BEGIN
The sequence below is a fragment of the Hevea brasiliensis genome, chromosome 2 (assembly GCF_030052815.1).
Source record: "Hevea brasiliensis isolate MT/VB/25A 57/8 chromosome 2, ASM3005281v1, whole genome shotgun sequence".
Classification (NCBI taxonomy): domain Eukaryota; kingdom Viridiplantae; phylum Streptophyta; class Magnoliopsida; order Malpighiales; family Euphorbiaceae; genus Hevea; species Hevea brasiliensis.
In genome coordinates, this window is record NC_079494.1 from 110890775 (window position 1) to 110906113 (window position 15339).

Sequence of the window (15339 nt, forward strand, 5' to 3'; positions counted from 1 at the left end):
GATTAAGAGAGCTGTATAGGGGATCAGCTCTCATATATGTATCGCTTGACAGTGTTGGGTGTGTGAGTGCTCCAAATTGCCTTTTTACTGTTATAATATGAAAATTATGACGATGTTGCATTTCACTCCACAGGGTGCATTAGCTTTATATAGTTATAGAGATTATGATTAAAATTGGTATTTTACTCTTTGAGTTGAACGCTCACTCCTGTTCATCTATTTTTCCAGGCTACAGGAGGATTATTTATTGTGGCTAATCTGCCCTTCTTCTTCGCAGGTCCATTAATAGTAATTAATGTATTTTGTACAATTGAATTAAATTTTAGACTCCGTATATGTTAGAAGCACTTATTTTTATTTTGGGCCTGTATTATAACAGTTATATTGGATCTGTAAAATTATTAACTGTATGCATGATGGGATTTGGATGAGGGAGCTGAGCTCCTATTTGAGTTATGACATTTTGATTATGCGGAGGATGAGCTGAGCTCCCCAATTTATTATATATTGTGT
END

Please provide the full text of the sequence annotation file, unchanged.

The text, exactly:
The sequence below is a fragment of the Hevea brasiliensis genome, chromosome 2 (assembly GCF_030052815.1).
Source record: "Hevea brasiliensis isolate MT/VB/25A 57/8 chromosome 2, ASM3005281v1, whole genome shotgun sequence".
Classification (NCBI taxonomy): domain Eukaryota; kingdom Viridiplantae; phylum Streptophyta; class Magnoliopsida; order Malpighiales; family Euphorbiaceae; genus Hevea; species Hevea brasiliensis.
In genome coordinates, this window is record NC_079494.1 from 110890775 (window position 1) to 110906113 (window position 15339).

Sequence of the window (15339 nt, forward strand, 5' to 3'; positions counted from 1 at the left end):
GATTAAGAGAGCTGTATAGGGGATCAGCTCTCATATATGTATCGCTTGACAGTGTTGGGTGTGTGAGTGCTCCAAATTGCCTTTTTACTGTTATAATATGAAAATTATGACGATGTTGCATTTCACTCCACAGGGTGCATTAGCTTTATATAGTTATAGAGATTATGATTAAAATTGGTATTTTACTCTTTGAGTTGAACGCTCACTCCTGTTCATCTATTTTTCCAGGCTACAGGAGGATTATTTATTGTGGCTAATCTGCCCTTCTTCTTCGCAGGTCCATTAATAGTAATTAATGTATTTTGTACAATTGAATTAAATTTTAGACTCCGTATATGTTAGAAGCACTTATTTTTATTTTGGGCCTGTATTATAACAGTTATATTGGATCTGTAAAATTATTAACTGTATGCATGATGGGATTTGGATGAGGGAGCTGAGCTCCTATTTGAGTTATGACATTTTGATTATGCGGAGGATGAGCTGAGCTCCCCAATTTATTATATATTGTGT